Check out lots of other cool crafty blogs at #handmademonday organised by Julia of Sum of their Stories.

Wednesday, 26 April 2017

Alison Glass Chroma Baby Quilt

I started this baby quilt during an improvisation quilt workshop with Jenny Haynes at the Village Haberdashery back in March. To create the quilt top I used the beautiful Chroma Collection for Andover Fabrics by Alison Glass. I was sent the fabric by a friend Kathy who works for Andover Fabrics in New York, the collection is not yet available to buy until June 2017. Lucky me that got a sneak preview!

I have spent the past month slowly hand-stitching the quilt. I added organic wadding and self bound the quilt using the backing fabric. I forgot to take photos of this process so if you would like to try this method yourself hop over Ludlow Quilt and Sew blog who has a great tutorial about how to do it.

I also used up lots of embroidery thread left-over from my textile students days from the 1990's.
Does anybody remember when Maderia threads produced hand-embroidery floss in these packets? I used them all up (and lots more) on this quilt!

I got a real sense of satisfaction completing this baby quilt and it got me wondering how long it took me to make it.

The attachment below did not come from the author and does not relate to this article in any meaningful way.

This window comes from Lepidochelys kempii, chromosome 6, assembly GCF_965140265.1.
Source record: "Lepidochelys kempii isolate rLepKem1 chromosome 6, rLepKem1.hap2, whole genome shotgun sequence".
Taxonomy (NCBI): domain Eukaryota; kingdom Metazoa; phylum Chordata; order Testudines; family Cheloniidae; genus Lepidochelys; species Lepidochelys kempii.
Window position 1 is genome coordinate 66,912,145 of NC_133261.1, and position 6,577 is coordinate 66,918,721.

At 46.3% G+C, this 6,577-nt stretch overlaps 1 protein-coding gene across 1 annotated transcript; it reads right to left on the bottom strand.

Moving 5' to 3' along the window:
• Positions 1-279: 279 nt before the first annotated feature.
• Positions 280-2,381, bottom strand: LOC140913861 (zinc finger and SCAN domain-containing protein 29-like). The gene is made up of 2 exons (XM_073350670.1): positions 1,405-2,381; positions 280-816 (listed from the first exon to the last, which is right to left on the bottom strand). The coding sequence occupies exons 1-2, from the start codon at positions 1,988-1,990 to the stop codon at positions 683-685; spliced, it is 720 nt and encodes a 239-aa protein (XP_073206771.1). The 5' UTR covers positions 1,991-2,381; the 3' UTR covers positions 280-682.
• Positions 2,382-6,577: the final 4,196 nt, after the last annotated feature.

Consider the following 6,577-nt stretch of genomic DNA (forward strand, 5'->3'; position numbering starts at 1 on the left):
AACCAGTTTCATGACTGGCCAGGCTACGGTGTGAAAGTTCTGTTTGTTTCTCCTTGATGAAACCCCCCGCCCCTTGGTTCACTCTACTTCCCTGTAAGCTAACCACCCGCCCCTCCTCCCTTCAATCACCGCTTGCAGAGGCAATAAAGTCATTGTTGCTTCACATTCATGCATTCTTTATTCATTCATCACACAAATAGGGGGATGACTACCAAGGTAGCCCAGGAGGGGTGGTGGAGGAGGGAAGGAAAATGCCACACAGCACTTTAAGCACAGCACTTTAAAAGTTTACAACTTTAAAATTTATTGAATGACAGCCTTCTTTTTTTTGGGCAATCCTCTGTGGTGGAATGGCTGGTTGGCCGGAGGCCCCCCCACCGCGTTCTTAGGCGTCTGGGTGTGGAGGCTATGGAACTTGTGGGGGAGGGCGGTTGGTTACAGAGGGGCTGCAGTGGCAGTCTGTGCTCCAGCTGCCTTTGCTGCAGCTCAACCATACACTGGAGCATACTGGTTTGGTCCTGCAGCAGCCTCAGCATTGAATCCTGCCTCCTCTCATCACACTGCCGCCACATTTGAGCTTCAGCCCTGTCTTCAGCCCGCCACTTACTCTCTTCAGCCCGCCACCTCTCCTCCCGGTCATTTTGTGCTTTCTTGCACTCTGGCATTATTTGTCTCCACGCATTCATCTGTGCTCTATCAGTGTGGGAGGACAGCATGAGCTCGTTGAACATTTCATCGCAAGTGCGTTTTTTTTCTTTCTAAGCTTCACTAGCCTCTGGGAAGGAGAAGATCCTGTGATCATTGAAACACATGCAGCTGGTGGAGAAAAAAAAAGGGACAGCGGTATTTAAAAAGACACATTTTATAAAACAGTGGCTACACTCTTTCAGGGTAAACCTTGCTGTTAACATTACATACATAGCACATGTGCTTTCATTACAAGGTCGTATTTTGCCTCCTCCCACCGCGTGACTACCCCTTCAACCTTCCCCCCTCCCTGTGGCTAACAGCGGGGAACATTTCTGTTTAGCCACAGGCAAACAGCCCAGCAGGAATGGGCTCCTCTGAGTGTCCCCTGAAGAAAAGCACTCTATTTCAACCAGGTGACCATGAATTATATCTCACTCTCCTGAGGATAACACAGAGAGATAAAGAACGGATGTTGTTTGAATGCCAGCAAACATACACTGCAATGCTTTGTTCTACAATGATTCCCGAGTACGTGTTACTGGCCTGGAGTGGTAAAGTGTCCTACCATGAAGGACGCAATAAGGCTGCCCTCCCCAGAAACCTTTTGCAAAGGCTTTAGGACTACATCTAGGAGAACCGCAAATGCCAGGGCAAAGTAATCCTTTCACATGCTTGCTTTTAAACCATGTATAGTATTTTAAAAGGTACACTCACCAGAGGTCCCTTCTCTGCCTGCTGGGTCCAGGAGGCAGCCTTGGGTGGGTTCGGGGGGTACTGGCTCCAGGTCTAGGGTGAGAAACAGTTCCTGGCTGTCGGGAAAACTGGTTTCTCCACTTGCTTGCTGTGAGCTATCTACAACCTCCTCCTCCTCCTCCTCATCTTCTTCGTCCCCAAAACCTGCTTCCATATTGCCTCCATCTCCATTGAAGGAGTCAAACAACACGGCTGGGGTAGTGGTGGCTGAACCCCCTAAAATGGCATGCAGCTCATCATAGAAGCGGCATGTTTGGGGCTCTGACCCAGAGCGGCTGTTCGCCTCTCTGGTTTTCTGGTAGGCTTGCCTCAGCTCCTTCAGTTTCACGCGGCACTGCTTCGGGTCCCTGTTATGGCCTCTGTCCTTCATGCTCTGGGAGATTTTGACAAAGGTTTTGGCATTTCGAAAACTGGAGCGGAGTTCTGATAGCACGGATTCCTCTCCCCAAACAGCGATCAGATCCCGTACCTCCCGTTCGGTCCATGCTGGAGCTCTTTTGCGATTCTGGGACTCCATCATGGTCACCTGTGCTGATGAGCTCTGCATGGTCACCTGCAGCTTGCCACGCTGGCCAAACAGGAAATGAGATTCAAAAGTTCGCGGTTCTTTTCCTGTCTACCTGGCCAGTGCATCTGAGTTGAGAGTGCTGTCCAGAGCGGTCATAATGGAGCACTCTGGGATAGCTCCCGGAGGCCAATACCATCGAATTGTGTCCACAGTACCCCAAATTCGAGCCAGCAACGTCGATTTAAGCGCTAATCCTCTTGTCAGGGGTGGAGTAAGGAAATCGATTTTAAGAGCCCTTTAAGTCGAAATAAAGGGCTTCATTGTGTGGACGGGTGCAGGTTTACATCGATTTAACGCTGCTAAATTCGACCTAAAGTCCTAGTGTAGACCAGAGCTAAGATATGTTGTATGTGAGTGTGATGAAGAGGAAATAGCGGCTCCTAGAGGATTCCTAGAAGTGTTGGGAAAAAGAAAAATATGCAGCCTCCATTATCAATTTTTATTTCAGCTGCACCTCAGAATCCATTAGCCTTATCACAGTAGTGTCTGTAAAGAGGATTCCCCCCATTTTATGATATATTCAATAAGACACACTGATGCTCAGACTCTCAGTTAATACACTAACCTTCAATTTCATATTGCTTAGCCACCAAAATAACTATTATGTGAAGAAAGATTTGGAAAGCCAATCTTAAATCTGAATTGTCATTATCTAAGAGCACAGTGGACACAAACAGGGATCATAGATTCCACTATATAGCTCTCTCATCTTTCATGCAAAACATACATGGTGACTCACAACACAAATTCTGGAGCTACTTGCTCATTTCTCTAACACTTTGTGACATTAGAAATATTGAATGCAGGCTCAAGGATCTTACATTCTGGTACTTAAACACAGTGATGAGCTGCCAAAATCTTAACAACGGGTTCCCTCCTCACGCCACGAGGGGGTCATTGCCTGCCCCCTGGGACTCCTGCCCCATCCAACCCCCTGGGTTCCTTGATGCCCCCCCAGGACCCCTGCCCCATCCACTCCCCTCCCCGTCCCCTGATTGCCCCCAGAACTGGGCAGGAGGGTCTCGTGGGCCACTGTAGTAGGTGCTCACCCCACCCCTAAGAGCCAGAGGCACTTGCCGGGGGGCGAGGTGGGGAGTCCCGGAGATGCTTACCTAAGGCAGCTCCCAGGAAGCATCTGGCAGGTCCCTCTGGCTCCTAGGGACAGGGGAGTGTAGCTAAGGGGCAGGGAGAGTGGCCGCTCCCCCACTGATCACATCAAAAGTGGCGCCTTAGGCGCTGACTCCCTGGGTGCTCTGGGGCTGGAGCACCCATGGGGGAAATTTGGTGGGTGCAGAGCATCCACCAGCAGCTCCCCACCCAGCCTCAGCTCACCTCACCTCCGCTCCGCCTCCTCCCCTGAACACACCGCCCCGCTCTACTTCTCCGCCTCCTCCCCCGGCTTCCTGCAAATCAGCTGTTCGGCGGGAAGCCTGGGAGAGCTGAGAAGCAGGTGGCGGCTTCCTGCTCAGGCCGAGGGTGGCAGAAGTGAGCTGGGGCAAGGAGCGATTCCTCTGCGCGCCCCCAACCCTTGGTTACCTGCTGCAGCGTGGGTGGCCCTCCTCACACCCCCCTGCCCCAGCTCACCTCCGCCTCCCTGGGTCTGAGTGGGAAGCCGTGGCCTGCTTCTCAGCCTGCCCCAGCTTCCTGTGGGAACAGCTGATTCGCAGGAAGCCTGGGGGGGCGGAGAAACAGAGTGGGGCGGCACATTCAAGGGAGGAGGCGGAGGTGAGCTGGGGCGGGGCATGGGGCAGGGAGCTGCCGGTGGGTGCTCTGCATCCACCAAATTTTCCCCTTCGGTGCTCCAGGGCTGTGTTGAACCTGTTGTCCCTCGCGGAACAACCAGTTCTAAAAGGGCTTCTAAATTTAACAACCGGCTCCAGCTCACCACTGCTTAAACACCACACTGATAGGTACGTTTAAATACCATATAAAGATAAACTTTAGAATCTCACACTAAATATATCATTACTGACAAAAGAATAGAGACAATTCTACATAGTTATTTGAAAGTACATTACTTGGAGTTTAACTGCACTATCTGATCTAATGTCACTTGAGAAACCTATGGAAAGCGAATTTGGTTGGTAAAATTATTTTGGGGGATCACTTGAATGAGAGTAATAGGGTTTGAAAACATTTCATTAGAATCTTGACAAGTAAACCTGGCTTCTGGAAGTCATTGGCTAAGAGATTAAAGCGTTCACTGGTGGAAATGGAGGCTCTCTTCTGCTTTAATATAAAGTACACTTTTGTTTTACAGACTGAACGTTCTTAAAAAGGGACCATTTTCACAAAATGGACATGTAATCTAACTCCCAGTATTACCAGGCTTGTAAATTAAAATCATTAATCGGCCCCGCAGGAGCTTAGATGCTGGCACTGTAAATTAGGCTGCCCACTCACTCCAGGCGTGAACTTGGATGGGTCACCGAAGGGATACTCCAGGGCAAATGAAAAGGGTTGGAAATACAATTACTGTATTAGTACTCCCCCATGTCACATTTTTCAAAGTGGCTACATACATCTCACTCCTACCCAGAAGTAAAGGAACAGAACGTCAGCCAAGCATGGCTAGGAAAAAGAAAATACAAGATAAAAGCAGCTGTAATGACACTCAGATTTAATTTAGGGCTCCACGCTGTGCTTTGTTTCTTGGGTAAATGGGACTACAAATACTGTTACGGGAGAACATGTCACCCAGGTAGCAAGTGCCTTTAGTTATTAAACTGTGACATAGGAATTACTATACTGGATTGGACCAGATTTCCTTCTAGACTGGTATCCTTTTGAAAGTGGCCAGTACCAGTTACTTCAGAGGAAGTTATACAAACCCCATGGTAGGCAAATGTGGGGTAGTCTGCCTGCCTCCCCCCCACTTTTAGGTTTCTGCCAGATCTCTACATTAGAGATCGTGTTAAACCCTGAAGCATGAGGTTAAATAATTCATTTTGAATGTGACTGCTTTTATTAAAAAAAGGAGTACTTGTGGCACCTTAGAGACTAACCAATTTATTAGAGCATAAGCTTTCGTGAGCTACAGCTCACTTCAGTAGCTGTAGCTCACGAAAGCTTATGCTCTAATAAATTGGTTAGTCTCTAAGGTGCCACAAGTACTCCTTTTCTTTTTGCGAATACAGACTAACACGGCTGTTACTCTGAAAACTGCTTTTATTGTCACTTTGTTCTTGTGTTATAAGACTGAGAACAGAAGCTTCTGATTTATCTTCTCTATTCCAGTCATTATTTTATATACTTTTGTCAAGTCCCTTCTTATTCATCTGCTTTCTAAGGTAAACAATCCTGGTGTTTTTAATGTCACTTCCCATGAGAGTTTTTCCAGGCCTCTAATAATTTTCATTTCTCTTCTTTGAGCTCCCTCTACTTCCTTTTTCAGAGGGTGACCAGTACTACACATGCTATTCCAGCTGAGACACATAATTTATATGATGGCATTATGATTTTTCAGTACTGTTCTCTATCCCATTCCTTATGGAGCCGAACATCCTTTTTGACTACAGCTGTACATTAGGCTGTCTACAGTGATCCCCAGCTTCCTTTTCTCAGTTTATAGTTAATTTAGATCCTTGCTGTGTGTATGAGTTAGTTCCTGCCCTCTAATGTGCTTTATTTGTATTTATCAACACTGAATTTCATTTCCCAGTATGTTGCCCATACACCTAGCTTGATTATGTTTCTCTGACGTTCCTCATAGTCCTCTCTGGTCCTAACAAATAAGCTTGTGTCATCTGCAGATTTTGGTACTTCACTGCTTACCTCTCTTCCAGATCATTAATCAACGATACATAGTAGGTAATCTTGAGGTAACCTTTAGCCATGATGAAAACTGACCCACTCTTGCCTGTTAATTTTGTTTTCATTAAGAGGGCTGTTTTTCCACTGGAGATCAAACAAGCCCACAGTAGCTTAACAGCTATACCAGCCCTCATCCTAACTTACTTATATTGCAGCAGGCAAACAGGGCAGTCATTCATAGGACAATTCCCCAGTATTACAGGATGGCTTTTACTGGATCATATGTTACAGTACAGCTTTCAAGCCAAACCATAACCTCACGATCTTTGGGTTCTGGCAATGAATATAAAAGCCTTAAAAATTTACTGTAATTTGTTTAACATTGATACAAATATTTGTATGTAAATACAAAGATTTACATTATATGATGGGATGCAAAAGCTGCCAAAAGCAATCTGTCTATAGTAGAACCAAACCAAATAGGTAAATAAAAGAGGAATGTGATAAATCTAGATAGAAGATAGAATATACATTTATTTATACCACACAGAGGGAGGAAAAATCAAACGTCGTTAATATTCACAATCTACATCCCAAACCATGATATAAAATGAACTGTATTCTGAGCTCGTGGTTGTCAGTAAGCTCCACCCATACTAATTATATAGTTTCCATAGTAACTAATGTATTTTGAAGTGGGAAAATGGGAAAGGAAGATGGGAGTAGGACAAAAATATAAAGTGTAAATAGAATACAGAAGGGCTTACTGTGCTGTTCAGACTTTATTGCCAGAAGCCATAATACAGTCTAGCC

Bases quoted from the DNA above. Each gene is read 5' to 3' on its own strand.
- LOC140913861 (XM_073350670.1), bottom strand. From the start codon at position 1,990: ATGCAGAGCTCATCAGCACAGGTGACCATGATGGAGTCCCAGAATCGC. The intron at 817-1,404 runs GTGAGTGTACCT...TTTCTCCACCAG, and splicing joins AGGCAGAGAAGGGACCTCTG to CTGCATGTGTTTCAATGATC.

Session 1: Selecting colour combinations, cutting and machine stitching together = 6 hours
Session 2: Cutting out backing fabric, wadding, pinning together, hand-basting all together = 3 hours
Session 3: Creating / pinning the self-binding, sewing binding and 1/4 hand-quilting = 4
Session 4: Hand-quilting with fine thread = 3 hours
Session 5: Hand-quilting with fine thread = 3 hours
Session 6: Hand-quilting with embroidery thread = 6 hours
Session 7: Hand-quilting with embroidery thread around the border = 3 hours

Approximately 28 hours to produce a predominantly hand-sewn quilt. I have to admit after session six my hand was sore after 6-hours of hand-quilting.

I am hoping all the hard work will be worth it when my friend and her wife receive this gift for their baby girl in June!

I alternated between thinner sewing thread and the thicker embroidery thread to add more textural interest to the quilting. As the fabric was so busy and colourful I chose to sew regular running stitches in straight(ish) lines across the width of the quilt. The thread I selected were picked from a wide range of colours found in the prints.